The Minnesota chapter of Moms Demand Action and Students Demand Action, both part of Everytown for Gun Safety’s grassroots networks, released the following statement on the police shooting of Daunte Wright, a 20-year-old Black man, in a Minneapolis suburb. According to the New York Times, a Brooklyn Center Police officer pulled Wright over and shot him as he was getting back into his car. The shooting comes 11 days into the trial of Derek Chauvin, the police officer who killed George Floyd and occurred less than 10 miles away from the courtroom.
“Daunte Wright should be alive today. Our hearts are with Daunte’s family, the entire Minneapolis community, and everyone impacted by the news of yet another Black man taken at the hands of law enforcement — and all while reliving the horror of George Floyd’s death as we watch the trial of Derek Chauvin,” said Jessica DeWeerth, volunteer with the Minnesota chapter of Moms Demand Action. “We stand with our partners and the community as they call for justice in Daunte’s shooting, and fight for the long overdue changes to policing we desperately need to put a stop to police violence.”
Research suggests that implementing specific use-of-force policies can save lives. One 2016 study of 91 large police departments found that the adoption of use-of-force reform policies—exhaustion of other means prior to shooting, bans on chokeholds and strangleholds, use-of-force continuum, de-escalation, duty to intervene, restrictions on police shootings at moving vehicles, and warning before shooting—was associated with fewer people killed by police.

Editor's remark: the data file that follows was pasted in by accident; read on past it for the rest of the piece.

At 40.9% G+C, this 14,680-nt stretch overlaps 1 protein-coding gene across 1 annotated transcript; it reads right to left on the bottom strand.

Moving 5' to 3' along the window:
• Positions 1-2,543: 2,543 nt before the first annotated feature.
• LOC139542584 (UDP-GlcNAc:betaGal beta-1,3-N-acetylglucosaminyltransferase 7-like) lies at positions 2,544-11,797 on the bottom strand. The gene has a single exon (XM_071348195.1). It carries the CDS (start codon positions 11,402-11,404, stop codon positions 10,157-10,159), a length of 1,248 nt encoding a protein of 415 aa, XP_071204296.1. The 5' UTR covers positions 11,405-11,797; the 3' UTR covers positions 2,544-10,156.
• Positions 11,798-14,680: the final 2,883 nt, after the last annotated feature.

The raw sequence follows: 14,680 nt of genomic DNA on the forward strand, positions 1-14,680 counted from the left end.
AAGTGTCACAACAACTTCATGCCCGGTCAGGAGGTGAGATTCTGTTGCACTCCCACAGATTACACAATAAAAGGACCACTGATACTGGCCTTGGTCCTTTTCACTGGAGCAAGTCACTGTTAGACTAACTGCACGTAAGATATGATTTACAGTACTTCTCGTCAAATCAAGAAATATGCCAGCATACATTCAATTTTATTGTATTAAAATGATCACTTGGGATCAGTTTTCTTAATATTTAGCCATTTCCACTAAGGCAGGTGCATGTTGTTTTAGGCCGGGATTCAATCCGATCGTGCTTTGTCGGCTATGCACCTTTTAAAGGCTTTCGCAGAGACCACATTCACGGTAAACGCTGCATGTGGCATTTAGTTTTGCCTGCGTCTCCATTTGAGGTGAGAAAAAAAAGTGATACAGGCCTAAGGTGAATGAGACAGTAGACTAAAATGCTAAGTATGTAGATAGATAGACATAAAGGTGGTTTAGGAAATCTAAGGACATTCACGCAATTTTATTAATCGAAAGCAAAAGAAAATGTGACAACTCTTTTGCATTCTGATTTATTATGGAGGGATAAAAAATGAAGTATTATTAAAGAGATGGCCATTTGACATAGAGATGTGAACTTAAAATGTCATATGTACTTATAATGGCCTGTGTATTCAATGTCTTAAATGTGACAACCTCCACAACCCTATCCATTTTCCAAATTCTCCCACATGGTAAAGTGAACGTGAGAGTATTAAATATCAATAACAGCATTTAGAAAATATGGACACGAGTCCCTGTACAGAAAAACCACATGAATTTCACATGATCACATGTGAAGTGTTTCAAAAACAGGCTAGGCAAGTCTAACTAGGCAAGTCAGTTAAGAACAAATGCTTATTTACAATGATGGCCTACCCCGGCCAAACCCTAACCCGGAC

Black residents make up less than 20 percent of the population in both Minneapolis and in St. Paul, but are disproportionately impacted by police use of force. Between 2008 and 2020, Black people were the subject of 63 percent of officer-involved shootings and 62 percent of police use of force incidents in Minneapolis. And in St. Paul, Black people were the subjects of over half of the use of force incidents between 2016 and 2019. In an average year, police shoot and kill 11 people in Minnesota.
Black people in the United States are nearly three times more likely to be shot and killed by law enforcement than their white counterparts, and data from Mapping Police Violence shows that most people killed by police are killed with guns. Additionally, 99% of fatal shootings by the police from 2013-2019 did not result in officers being charged with a crime.